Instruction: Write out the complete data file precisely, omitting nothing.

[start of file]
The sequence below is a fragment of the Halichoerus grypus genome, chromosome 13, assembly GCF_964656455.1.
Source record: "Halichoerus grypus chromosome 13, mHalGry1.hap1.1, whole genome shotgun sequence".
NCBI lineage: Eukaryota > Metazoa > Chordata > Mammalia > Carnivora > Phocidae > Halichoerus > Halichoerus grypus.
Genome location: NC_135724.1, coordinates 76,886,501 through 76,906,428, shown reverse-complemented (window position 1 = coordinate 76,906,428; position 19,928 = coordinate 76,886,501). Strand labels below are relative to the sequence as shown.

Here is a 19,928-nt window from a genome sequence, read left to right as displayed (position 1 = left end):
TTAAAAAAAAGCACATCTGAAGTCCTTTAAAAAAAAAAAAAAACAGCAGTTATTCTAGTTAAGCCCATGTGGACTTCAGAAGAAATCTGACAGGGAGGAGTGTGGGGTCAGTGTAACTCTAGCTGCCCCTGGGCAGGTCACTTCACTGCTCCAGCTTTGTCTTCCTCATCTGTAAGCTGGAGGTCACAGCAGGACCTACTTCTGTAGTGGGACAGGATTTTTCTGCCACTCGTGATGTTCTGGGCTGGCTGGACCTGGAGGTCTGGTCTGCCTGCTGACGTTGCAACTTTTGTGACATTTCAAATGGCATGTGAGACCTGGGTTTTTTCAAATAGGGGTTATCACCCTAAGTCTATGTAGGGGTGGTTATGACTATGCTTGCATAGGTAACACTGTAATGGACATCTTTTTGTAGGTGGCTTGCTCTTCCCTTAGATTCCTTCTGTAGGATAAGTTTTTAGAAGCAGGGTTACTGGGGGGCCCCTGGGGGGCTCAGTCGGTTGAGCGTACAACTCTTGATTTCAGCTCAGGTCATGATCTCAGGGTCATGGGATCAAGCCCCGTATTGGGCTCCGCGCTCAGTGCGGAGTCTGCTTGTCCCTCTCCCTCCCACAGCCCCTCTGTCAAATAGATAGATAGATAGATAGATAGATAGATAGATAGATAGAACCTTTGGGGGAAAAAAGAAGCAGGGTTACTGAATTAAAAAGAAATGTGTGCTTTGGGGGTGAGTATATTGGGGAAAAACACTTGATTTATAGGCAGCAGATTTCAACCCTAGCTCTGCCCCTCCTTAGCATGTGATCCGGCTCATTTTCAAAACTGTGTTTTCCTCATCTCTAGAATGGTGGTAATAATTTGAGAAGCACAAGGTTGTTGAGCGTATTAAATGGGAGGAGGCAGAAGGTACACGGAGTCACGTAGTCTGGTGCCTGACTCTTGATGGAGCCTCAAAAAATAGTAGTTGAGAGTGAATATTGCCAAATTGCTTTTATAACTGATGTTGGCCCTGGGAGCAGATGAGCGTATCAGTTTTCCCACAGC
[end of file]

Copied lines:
The sequence below is a fragment of the Halichoerus grypus genome, chromosome 13, assembly GCF_964656455.1.
Source record: "Halichoerus grypus chromosome 13, mHalGry1.hap1.1, whole genome shotgun sequence".
NCBI lineage: Eukaryota > Metazoa > Chordata > Mammalia > Carnivora > Phocidae > Halichoerus > Halichoerus grypus.
Genome location: NC_135724.1, coordinates 76,886,501 through 76,906,428, shown reverse-complemented (window position 1 = coordinate 76,906,428; position 19,928 = coordinate 76,886,501). Strand labels below are relative to the sequence as shown.

Here is a 19,928-nt window from a genome sequence, read left to right as displayed (position 1 = left end):
TTAAAAAAAAGCACATCTGAAGTCCTTTAAAAAAAAAAAAAAACAGCAGTTATTCTAGTTAAGCCCATGTGGACTTCAGAAGAAATCTGACAGGGAGGAGTGTGGGGTCAGTGTAACTCTAGCTGCCCCTGGGCAGGTCACTTCACTGCTCCAGCTTTGTCTTCCTCATCTGTAAGCTGGAGGTCACAGCAGGACCTACTTCTGTAGTGGGACAGGATTTTTCTGCCACTCGTGATGTTCTGGGCTGGCTGGACCTGGAGGTCTGGTCTGCCTGCTGACGTTGCAACTTTTGTGACATTTCAAATGGCATGTGAGACCTGGGTTTTTTCAAATAGGGGTTATCACCCTAAGTCTATGTAGGGGTGGTTATGACTATGCTTGCATAGGTAACACTGTAATGGACATCTTTTTGTAGGTGGCTTGCTCTTCCCTTAGATTCCTTCTGTAGGATAAGTTTTTAGAAGCAGGGTTACTGGGGGGCCCCTGGGGGGCTCAGTCGGTTGAGCGTACAACTCTTGATTTCAGCTCAGGTCATGATCTCAGGGTCATGGGATCAAGCCCCGTATTGGGCTCCGCGCTCAGTGCGGAGTCTGCTTGTCCCTCTCCCTCCCACAGCCCCTCTGTCAAATAGATAGATAGATAGATAGATAGATAGATAGATAGATAGAACCTTTGGGGGAAAAAAGAAGCAGGGTTACTGAATTAAAAAGAAATGTGTGCTTTGGGGGTGAGTATATTGGGGAAAAACACTTGATTTATAGGCAGCAGATTTCAACCCTAGCTCTGCCCCTCCTTAGCATGTGATCCGGCTCATTTTCAAAACTGTGTTTTCCTCATCTCTAGAATGGTGGTAATAATTTGAGAAGCACAAGGTTGTTGAGCGTATTAAATGGGAGGAGGCAGAAGGTACACGGAGTCACGTAGTCTGGTGCCTGACTCTTGATGGAGCCTCAAAAAATAGTAGTTGAGAGTGAATATTGCCAAATTGCTTTTATAACTGATGTTGGCCCTGGGAGCAGATGAGCGTATCAGTTTTCCCACAGC